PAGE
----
Skip to main content Skip to main navigation menu Skip to site footer
Article
Published: 2018-05-29

The genus Odontarrhena (Brassicaceae) in Albania: Taxonomy and Nickel accumulation in a critical group of metallophytes from a major serpentine hot-spot

Natural History Museum, Botanical Section “Filippo Parlatore”, University of Florence, via G. La Pira 4, I-50121 Firenze, Italy
Department of Biology, University of Florence, via P. A. Micheli 1, I-50121 Firenze, Italy
Department of Biology, University of Florence, via P. A. Micheli 1, I-50121 Firenze, Italy
Department of Biology, University of Florence, via P. A. Micheli 1, I-50121 Firenze, Italy
Laboratoire Sols et Environnement, Nancy-Université, INRA, 2 avenue de la Forêt de Haye, B.P. 172 F-54505, Vandoeuvre-lès-Nancy, France
Department of Biomedical, Experimental and Clinical Sciences, University of Firenze, viale G. B. Morgagni 50, 50134 Firenze, Italy
Agro-Environmental Department, Faculty of Agronomy and Environment, Agricultural University of Tirana, Koder-Kamez, Tirana, Albania
Department of Biology, University of Florence, via P. A. Micheli 1, I-50121 Firenze, Italy
Dipartimento di Scienze delle Produzioni Agroalimentari e dell'Ambiente (DISPAA) Sezione di Scienza del Suolo e della Pianta Laboratorio di Botanica Università di Firenze
Albanian flora Alyssum s.l. Balkan endemics Ni-hyperaccumulators serpentine plants systematics Eudicots

Abstract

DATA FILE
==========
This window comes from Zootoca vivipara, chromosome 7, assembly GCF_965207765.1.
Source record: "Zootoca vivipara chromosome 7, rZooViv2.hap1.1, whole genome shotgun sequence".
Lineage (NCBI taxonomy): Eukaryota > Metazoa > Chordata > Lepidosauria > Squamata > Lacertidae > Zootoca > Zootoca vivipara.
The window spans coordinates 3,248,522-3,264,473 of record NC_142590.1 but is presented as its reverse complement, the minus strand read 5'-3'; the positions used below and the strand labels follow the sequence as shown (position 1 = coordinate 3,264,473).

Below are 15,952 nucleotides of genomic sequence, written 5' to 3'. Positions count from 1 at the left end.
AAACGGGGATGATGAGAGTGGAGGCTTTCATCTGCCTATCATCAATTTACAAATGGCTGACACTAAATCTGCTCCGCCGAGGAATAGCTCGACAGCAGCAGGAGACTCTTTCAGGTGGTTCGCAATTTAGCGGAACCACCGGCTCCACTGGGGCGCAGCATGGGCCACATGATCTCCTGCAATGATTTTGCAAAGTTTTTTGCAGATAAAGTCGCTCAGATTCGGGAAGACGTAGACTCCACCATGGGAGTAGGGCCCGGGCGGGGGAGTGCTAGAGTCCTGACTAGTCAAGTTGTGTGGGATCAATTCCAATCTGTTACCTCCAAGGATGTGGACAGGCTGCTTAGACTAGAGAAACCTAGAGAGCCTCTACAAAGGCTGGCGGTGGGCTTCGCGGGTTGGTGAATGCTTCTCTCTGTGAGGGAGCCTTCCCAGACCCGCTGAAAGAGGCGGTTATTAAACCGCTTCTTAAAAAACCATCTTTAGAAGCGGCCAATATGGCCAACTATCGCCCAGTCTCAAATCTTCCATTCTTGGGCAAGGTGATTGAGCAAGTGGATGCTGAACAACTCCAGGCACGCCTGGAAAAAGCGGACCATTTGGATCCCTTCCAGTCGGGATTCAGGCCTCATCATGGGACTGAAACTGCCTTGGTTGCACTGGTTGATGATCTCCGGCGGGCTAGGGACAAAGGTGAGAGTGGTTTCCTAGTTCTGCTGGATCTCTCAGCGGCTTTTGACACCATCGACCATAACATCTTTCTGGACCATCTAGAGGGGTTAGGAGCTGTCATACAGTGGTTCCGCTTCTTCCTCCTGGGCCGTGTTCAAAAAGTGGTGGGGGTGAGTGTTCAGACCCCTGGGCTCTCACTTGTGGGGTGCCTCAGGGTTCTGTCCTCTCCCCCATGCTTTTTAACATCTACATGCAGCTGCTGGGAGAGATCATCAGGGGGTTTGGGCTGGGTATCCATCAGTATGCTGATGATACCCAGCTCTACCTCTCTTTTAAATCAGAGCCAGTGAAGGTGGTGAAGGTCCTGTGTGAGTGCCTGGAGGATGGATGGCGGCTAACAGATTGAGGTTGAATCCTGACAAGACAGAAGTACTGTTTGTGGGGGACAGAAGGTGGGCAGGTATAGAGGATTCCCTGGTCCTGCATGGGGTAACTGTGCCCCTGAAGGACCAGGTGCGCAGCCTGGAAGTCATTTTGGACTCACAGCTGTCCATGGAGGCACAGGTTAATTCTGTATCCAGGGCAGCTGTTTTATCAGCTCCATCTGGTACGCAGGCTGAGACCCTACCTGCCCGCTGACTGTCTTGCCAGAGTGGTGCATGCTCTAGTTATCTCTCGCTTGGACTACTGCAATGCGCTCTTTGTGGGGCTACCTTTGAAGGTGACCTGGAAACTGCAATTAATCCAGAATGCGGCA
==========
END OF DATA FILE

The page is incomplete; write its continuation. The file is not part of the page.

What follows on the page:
Metal hyperaccumulator plants represent a unique biological resource for scientific research and practical applications. Though essential, however, an adequate knowledge of the systematics of these plants is often missing. This is the case of Odontarrhena, a large but taxonomically critical group of nickel hyperaccumulators from Eurasia. We present a study on this genus in Albania, to fill a gap in our knowledge of this group from a major centre of diversity of metallicolous flora, and to contribute updated information to the Global Hyperaccumulator Database. Morphological and karyological analyses of material from field collections across all major serpentine outcrops in the country, in different years and seasons, allowed to delimit seven taxa: O. albiflora, O. chalcidica, O. moravensis, O. sibirica, O. decipiens, O. smolikana subsp. glabra and O. rigida. The three latter taxa have been long neglected and were resurrected in view of their clear distinctness, while commonly accepted taxa such as O. bertolonii subsp. scutarina and O. markgrafii were reduced to synonymy of O. chalcidica due to the lack of consistent differentiation. Polyploidy was prevalent, while diploid complements were typical of the two vicariant endemics O. rigida and O. moravensis. Types are indicated or newly designated for each entity, and nomenclatural issues are addressed based on in-depth studies of literature and herbarium material. Revised descriptions, phenology, habitat and distribution data are given for each taxon, as well as original iconographies and chromosome counts. A revised identification key is provided. Shoot nickel concentrations were determined to assess accumulation levels of taxa and populations in natural conditions and their potential for phytoextraction of this metal from the soil. With ca. 23000 and 17000 µg of Ni g-1 of shoot dry weight, respectively, the tetraploids O. chalcidica and O. decipiens were the most promising candidates, especially the latter for its robust habit.